It’s the dream that dare not speak its name: calling it quits at the big firm and heading out on your own.

According to an article in Bloomberg, it’s a dream that’s becoming reality for more and more U.S. advisors. The article reports independent registered investment advisors have more than doubled their AUM — to US$2.8 trillion — in the last eight years ending 2015. Big firms, on the other hand, saw their assets grow only 12%, to US$6.4 trillion.

Read: How Raymond James acquired 3Macs

And leaving is done without fear of litigation, thanks to the Protocol for Broker Recruiting. That’s a 2004 agreement between three big firms — Merrill Lynch, Citigroup and UBS Group AG — formed to reduce litigation and offer customers choice after mergers or acquisitions.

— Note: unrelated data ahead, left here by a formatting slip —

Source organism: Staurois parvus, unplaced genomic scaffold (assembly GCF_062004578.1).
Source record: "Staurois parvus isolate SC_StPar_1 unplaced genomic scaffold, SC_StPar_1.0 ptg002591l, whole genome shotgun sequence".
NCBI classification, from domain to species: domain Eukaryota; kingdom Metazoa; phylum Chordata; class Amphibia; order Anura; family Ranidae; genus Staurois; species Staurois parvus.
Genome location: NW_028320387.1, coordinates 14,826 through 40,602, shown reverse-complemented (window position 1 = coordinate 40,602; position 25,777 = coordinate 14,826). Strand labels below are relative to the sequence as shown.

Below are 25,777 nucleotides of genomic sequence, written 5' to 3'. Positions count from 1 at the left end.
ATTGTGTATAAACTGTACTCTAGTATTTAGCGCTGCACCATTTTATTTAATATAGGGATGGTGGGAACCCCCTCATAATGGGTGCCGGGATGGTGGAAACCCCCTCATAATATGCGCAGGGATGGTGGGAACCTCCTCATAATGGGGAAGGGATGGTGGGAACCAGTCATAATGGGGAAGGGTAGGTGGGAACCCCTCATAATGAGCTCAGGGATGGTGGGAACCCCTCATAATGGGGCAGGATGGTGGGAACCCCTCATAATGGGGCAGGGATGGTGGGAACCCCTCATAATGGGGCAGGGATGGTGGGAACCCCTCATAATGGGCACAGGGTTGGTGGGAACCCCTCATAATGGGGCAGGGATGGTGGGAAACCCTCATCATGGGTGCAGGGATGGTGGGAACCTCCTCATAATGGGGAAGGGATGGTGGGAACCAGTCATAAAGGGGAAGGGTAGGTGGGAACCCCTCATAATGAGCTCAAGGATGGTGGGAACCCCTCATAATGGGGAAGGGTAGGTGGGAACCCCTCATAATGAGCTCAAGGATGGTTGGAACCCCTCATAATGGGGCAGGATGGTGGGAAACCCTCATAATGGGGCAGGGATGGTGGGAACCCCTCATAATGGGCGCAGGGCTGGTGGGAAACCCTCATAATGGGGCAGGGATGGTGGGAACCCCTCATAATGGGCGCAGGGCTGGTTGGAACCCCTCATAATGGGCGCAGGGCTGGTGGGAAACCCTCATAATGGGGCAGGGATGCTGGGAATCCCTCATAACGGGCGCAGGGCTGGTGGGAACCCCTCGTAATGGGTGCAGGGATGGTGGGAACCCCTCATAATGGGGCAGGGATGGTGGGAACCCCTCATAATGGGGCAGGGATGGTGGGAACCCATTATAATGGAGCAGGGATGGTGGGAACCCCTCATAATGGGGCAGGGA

But few anticipated the protocol would be used to help advisors jump ship. The article describes the simple process: “have someone set up a shell company, have the company sign the protocol and then take over the company without fear of a lawsuit.”

Read: How to switch firms

In a July 2016 letter, the IIAC wrote that 35 Canadian independent retail boutiques have left the industry since January 2012.

Faced with the harsh realities of the business, wealth management executive John Cucchiella predicted earlier this year that independent advisors would decrease in number. However, he also drew attention to the possibility of advisors with their own book joining firms with principal-agent models.

Canaccord recently announced it’s raising capital to recruit advisors; advisors from National Bank have joined its ranks.

But moving to a new company or going independent has risks, reports John Lorinc. Investments may not be easily transferred because of fees, penalties or taxes. Further, advisors lose brand identity and access to quality buy-side equity research. Also not to be ignored: disruption to the practice and the effect on clients, who may question the move.

Also read: Echelon loses advisors after acquisition, but made profit